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Last week, we highlighted head coach Karl Dorrell placing Brendon Lewis in the “driver’s seat” of the quarterback competition. If Lewis is able to hold on to the starting job, we could be seeing the beginnings of adapted philosophy from Colorado’s offensive coaches.
We know that offensive coordinator Mike Sanford likes to run the ball. Our friends at CU at the Game broke down the numbers from Sanford’s past coaching stops:
Sanford likes to run the ball. He likes to run it a lot and we should expect that. The only exception is when he has a program changing QB (Jordan Love in this case) and in that case he only makes it about 50/50.
Boise State 2014: 57%
Utah State 2019: 47.4% (Jordan Love)
Minn 2020: 61.8%
Minn 2021: 69%
No one who has watched Colorado in the past will be upset about an offense that relies on the run, as the most dominant teams in the program’s history have pounded the rock as the first, second and sometimes even third option. But how does Lewis fit into this? With that, we will have to look to the COVID-shortened 2020 season.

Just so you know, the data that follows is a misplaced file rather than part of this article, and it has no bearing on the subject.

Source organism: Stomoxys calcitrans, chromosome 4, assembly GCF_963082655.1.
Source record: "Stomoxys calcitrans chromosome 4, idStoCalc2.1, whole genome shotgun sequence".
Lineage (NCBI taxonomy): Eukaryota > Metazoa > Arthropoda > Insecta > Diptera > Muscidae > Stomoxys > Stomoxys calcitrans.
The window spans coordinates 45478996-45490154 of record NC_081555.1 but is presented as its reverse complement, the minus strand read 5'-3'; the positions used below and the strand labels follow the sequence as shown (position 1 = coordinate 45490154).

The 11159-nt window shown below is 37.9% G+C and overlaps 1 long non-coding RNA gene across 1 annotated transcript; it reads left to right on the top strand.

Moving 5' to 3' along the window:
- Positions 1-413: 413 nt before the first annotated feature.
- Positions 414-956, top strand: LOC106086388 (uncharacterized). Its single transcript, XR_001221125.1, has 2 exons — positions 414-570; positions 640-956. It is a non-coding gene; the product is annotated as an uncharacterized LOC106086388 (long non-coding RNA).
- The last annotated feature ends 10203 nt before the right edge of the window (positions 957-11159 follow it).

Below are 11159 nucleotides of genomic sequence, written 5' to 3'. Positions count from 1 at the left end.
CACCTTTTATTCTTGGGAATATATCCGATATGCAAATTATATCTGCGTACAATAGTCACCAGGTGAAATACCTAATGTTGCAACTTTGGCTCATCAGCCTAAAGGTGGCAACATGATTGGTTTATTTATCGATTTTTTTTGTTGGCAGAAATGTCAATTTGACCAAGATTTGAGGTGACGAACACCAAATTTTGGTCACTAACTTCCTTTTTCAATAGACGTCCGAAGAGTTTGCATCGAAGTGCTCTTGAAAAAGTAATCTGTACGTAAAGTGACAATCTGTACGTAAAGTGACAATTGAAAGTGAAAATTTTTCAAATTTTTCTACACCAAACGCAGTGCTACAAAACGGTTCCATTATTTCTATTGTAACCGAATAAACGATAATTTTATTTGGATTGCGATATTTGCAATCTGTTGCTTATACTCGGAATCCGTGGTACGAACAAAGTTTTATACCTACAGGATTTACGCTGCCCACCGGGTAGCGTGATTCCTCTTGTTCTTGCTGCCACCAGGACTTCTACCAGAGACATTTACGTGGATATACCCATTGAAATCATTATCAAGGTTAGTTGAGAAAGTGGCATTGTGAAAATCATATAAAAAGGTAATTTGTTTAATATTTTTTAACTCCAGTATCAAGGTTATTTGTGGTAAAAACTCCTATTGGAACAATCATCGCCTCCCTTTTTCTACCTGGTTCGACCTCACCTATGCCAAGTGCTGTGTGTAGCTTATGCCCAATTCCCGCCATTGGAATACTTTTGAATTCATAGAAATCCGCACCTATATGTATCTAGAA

During that season, CU’s offense went with about a 60/40 split favoring the run over the passing game. Jarek Broussard led the team with 165 carries on the season but if you look right behind him, Sam Noyer was second on the team with 52 carries in six games for 208 yards. Lewis also carried the ball nine times for 78 yards in his only action against Texas in the Alamo Bowl. That is all impressive yardage and an indicator of what could help jumpstart the offense this year.
Due to the injuries and depth concerns last year, the Buffaloes couldn’t risk putting the ball in Lewis’ hands too many times. But with JT Shrout coming back to health and newcomers Maddox Kopp and Owen McCown joining the group, an offensive attack built around the power running game and the QB-option could be successful.
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